Now William Dunham gives them the attention they deserve. In addition to the "great theorems," he finds time to describe many other masterpieces. Dunham ably describes how theoretical math is often at the forefront, and how ideas that seem too bizarre to publish in one era come to have practical significance in another once science and technology have caught up.

Some of it is good and some not so good. I recommend this book to a general reader interested in the history of mathematics, and particularly to undergraduate students of mathematics: These three mathematicians have an impact so great nobody approaches their advances for many centuries.

He describes the contentious Bernoulli brothers, Johann and Jakob, who despite their bickering manage to transform the mathematics of their day.

Dunham picks up the thread in the 16th century with the eccentric and superstitious Gerolamo Cardano who is jailed for heresy at one point but manages to solve equations once thought unsolvable.

Dunham keeps promising that the formula will eventually be derived, but I gave up beforehand. He describes the reluctance of mathematicians to divulge their discoveries, sometimes out of fear of having their precious assets taken from them, but also sometimes because of a fear that some more theoretical ideas might not be accepted among their colleagues.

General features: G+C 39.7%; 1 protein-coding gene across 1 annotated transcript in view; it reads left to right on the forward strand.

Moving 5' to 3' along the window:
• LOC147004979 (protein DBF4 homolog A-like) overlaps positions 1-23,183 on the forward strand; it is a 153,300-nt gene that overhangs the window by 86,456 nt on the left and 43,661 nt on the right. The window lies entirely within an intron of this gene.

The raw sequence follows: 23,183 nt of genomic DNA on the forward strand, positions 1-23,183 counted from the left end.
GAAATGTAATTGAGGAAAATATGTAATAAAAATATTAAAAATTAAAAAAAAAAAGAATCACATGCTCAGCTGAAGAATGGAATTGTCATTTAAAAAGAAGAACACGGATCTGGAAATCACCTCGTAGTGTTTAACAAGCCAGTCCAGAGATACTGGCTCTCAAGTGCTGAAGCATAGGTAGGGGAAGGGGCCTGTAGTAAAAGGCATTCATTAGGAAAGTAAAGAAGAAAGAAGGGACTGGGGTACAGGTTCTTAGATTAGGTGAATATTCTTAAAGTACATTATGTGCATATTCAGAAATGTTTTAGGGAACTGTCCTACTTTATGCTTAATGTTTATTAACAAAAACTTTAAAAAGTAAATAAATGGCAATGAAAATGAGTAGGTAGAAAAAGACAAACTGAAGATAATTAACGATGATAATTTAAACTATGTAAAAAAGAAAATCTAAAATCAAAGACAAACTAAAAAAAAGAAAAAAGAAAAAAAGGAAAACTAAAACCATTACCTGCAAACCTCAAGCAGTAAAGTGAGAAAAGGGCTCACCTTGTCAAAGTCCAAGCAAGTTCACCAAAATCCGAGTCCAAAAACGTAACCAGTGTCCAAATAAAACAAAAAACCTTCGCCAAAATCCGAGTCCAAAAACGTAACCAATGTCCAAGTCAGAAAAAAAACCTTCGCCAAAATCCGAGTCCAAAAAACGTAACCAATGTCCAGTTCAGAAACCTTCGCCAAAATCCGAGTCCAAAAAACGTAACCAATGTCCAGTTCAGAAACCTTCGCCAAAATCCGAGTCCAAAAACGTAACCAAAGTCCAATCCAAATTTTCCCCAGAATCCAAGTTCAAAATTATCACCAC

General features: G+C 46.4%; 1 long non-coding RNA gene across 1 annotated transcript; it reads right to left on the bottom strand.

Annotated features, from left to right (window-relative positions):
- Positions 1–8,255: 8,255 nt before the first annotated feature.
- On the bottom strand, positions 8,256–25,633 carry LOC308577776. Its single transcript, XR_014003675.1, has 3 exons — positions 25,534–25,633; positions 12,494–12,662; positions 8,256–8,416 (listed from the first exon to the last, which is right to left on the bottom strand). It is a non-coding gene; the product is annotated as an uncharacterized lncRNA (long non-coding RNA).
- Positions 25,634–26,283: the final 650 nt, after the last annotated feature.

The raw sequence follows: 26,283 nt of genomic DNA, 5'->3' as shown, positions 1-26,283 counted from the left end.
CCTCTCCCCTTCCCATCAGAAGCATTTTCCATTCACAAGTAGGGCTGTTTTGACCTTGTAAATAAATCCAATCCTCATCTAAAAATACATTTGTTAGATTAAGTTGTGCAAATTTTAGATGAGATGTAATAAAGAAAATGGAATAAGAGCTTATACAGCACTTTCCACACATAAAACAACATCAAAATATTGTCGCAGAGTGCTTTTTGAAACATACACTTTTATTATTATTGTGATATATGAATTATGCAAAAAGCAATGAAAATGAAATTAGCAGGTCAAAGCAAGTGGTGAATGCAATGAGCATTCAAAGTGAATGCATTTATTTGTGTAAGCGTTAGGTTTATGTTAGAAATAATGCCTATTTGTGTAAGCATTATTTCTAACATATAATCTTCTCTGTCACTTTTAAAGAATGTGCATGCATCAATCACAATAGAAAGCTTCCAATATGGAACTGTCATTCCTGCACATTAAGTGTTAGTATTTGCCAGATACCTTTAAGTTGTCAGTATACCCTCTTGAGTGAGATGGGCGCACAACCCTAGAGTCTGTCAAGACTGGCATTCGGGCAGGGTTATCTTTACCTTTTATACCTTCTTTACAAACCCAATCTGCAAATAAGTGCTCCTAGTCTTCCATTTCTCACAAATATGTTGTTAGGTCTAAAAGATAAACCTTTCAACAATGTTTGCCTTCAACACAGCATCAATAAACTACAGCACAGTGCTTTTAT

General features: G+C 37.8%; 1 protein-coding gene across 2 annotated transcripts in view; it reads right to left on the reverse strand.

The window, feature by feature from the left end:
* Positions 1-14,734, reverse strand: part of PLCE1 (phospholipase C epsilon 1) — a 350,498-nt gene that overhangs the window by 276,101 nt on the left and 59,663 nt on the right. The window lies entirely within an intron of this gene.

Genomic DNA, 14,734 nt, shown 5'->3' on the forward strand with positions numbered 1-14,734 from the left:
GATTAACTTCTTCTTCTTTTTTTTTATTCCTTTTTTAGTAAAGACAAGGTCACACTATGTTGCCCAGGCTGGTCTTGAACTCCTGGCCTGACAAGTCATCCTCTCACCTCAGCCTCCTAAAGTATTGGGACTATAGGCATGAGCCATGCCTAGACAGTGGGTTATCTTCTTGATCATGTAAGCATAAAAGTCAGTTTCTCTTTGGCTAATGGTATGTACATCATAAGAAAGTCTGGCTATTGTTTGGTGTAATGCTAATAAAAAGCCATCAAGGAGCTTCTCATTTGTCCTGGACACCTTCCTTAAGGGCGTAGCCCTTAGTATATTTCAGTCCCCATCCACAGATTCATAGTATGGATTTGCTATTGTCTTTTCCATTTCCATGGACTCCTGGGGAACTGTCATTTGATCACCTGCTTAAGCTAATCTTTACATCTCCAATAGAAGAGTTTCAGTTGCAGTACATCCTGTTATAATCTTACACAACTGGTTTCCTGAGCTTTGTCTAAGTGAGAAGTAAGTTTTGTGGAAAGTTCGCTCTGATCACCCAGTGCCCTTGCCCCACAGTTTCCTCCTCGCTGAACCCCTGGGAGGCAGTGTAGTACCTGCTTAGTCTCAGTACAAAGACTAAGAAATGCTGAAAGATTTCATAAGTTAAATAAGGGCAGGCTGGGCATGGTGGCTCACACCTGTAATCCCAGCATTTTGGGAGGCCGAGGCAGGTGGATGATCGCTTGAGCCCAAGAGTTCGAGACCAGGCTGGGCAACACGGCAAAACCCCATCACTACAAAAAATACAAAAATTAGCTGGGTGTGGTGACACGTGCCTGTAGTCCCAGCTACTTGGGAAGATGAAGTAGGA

Dunham places each theorem within its historical context and explores the very human and often turbulent life of the creator — from Archimedes, the absentminded theoretician whose absorption in his work often precluded eating or bathing, to Gerolamo Cardano, the sixteenth-century mathematician whose accomplishments flourished despite a bizarre array of misadventures, to the paranoid genius of modern times, Georg Cantor.

The mathematical exposition is uneven.

May 13, James Swenson rated it really liked it The title is a fair description: Rather than drill the math, Dunham wishes to present the theorems in a setting that enhances their historical importance and it is not necessary to completely comprehend each theorem to grasp their influence.